'May you live in interesting times' is a modern western saying that is often wrongly described as an ancient Chinese curse. But you get the feeling that those working on the Chinese G20 Presidency would be justified in feeling burdened with the curse of an interesting 2016.

G20 finance ministers and central bank governors are preparing to meet in Chengdu, in the Sichuan Province of southwest China, on Friday and Saturday. It will be their third gathering under the Chinese G20 presidency, and their final opportunity before Leaders gather in Hangzhou in early September.

Once again, near term economic challenges seem likely to dominate discussions. The IMF has downgraded its growth forecasts from what it expected three months ago by 0.1%, to 3.1% in 2016 and 3.4% in 2017. The Fund also warned of significant economic, political and institutional uncertainty, which could lead to future downgrades.

Events in recent months have certainly been as surprising as they are significant. Since the last time finance ministers met, voters in the UK have elected to leave the EU; a decision with enormous economic and geostrategic implications for both the UK and EU in coming decades, and broad implications for the way advanced economies are managing the flows of globalisation. IMF chief economist Maurice Obstfeld has said that Brexit threw a 'spanner in the works' of their world economic forecasts. It is sure to be a prominent topic of discussion over the weekend.

And something that has not even been included in the IMF's analysis is the recent activity in Turkey, a member of the G20’s three-member governing troika (involving each of the past, present and future hosts), which is managing the fallout of an attempted coup. This event will likely have profound ongoing political ramifications in an already uncertain part of the world.

These add to a long list of prominent challenges facing those around the G20 table. To name just a few, there are the risks associated with China's ongoing economic transition, the spillover effects of potential changes in monetary policy settings, elections in the US, an upcoming constitutional referendum in Italy, and the ongoing refugee crisis in Europe.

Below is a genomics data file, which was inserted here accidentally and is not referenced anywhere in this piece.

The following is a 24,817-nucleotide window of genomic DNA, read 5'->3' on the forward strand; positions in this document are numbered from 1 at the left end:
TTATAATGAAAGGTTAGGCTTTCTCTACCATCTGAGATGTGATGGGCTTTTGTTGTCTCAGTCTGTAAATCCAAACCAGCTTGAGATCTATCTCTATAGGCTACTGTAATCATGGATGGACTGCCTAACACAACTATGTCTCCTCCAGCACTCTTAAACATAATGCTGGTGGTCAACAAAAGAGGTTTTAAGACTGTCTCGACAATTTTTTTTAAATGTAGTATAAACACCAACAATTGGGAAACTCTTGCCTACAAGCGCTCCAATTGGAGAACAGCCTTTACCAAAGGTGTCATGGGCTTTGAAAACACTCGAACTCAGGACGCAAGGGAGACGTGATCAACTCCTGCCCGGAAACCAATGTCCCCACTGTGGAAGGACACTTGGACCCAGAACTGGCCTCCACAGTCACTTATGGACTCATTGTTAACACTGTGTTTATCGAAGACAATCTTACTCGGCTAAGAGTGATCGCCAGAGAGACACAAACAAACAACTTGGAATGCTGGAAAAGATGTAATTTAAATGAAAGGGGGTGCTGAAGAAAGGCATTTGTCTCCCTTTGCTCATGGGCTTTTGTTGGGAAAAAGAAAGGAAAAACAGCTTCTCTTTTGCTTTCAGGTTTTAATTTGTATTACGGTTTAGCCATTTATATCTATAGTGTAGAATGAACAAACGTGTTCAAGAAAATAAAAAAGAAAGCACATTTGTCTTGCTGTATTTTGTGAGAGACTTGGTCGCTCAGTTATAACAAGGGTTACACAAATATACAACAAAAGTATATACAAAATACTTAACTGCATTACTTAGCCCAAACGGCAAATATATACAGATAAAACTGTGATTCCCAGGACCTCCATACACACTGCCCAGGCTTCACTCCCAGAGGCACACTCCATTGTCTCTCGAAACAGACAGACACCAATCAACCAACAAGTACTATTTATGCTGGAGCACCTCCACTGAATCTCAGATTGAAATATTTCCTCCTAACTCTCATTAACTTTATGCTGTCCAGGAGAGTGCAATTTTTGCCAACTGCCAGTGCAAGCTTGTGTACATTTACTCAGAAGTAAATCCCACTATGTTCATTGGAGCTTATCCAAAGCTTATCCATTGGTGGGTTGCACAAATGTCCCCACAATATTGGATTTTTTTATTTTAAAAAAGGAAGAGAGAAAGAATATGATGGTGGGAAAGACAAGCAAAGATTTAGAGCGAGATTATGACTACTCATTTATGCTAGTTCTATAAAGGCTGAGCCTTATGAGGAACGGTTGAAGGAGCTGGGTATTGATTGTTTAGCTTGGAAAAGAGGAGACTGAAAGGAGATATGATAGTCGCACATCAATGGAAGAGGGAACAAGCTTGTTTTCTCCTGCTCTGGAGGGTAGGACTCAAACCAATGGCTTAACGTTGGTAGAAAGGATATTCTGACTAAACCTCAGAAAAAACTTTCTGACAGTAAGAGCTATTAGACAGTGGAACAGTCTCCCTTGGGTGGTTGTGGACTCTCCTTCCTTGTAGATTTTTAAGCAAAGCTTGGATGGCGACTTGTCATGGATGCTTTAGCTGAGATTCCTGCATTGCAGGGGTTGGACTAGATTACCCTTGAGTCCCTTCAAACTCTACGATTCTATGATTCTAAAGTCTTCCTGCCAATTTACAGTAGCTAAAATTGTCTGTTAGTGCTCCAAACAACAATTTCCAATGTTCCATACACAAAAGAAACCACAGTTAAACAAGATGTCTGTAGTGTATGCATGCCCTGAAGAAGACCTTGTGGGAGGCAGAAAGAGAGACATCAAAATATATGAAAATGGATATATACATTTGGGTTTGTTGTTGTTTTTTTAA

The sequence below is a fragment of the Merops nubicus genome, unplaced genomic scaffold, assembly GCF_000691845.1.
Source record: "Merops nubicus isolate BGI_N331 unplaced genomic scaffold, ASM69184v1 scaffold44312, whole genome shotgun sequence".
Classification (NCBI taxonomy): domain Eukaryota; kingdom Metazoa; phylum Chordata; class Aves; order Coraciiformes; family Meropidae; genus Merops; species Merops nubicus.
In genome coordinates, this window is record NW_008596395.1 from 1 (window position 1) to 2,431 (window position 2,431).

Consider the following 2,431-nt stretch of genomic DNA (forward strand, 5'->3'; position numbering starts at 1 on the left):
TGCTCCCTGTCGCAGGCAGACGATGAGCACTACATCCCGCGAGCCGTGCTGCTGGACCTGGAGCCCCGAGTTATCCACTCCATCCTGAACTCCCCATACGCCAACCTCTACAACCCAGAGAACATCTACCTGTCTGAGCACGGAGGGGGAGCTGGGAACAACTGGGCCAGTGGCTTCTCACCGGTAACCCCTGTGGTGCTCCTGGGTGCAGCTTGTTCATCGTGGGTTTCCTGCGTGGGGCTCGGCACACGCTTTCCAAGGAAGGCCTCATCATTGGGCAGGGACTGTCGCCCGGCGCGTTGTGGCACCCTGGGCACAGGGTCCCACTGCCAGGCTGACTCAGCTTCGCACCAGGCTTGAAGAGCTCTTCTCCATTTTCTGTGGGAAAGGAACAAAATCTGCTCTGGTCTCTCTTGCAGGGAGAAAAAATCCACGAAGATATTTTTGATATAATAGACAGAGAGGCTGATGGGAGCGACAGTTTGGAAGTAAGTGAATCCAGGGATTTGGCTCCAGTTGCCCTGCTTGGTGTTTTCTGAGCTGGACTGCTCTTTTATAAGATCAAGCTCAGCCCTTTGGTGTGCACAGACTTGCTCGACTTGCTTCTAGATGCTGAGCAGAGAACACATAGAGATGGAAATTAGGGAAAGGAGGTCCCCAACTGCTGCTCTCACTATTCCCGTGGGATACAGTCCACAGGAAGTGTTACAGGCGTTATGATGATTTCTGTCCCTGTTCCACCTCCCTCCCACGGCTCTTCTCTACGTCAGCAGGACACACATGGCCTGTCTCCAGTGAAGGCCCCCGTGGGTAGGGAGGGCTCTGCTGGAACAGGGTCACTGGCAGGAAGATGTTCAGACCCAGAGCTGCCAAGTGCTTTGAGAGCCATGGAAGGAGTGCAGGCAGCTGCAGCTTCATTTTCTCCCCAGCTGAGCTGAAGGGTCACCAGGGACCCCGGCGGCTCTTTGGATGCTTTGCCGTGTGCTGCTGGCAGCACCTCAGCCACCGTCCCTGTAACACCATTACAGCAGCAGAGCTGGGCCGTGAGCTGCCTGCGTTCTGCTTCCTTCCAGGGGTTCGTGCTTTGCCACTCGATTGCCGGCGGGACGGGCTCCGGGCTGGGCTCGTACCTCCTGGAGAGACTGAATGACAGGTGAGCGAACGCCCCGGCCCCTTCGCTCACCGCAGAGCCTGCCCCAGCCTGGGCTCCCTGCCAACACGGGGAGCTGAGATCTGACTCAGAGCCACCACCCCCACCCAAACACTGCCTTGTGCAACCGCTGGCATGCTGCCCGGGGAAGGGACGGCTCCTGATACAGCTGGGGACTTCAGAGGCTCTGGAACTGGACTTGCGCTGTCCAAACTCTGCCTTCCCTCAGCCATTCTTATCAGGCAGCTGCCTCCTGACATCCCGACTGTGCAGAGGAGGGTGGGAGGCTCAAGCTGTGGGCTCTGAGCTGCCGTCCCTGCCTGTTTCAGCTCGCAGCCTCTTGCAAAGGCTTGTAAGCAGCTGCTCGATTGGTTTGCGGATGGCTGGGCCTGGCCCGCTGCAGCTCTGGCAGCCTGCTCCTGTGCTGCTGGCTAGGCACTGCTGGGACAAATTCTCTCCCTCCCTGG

And while policymakers continually state their willingness to use all tools at their disposal (monetary, fiscal and structural), doubts remain over how constrained these tools are in a world of disaffected voters, heightened sovereign debt levels and already-accommodative monetary policy settings.

Against this backdrop, the IMF is urging a familiar prescription: political leadership from finance ministers and central bank governors.  We were in a similar situation earlier this year, and the significant global financial market volatility at the start of 2016 and the panama papers scandal in April were not enough to jolt the G20 from its malaise. There are reasons to be cautious about seeing the necessary political leadership this weekend.

In classic style, China, as G20 host, is likely to push a technical, bureaucratic, long-term agenda. China’s presidency has long promised a vast array of blueprints, action plans, guiding principles, indices, strategies and cooperation initiatives. Such action has been a hallmark of recent agreements by Energy Ministers and Trade Ministers.

As I pointed out in the latest G20 Monitor, the two most recent meetings of finance ministers and central bank governors have shown encouraging signs of incremental progress in areas as broad as financial safety nets, climate finance, international tax, tax transparency, and financial regulation and investment. This meeting will need to be seen as deliver on the platform established at these meetings, and contribute to the ten major results that Chinese Foreign Minister Wang Yi foreshadowed would be delivered to leaders in Hangzhou.

The contributions are undoubtedly positive. However, a technical agenda of positive incremental change is not enough to convince commentators like former UK Prime Minister Gordon Brown of the G20's relevance. As Mohamed El-Erian noted, strange things happen when advanced economies persist in low, non-inclusive growth. And 2016 is just over half way through; there is plenty of time for it to get more interesting.

So we can only hope that 'this meeting is different' and ministers and governors heed the calls to demonstrate political leadership. There needs to be a much clearer sense on how the G20 is managing risks and getting out of the low, non-inclusive growth path. Martin Wolf has suggested several areas of action, which includes reforming capitalism, greater demand support, prosecuting an enhanced tax agenda, and fighting the quacks. These are all sensible areas for the G20 to be involved in.

On a more basic level, if the finance ministers and central bank governors of the economies with the most stake in the current liberal economic order won’t make the political case for preserving it, then who will?

Photo: Getty Images/VCG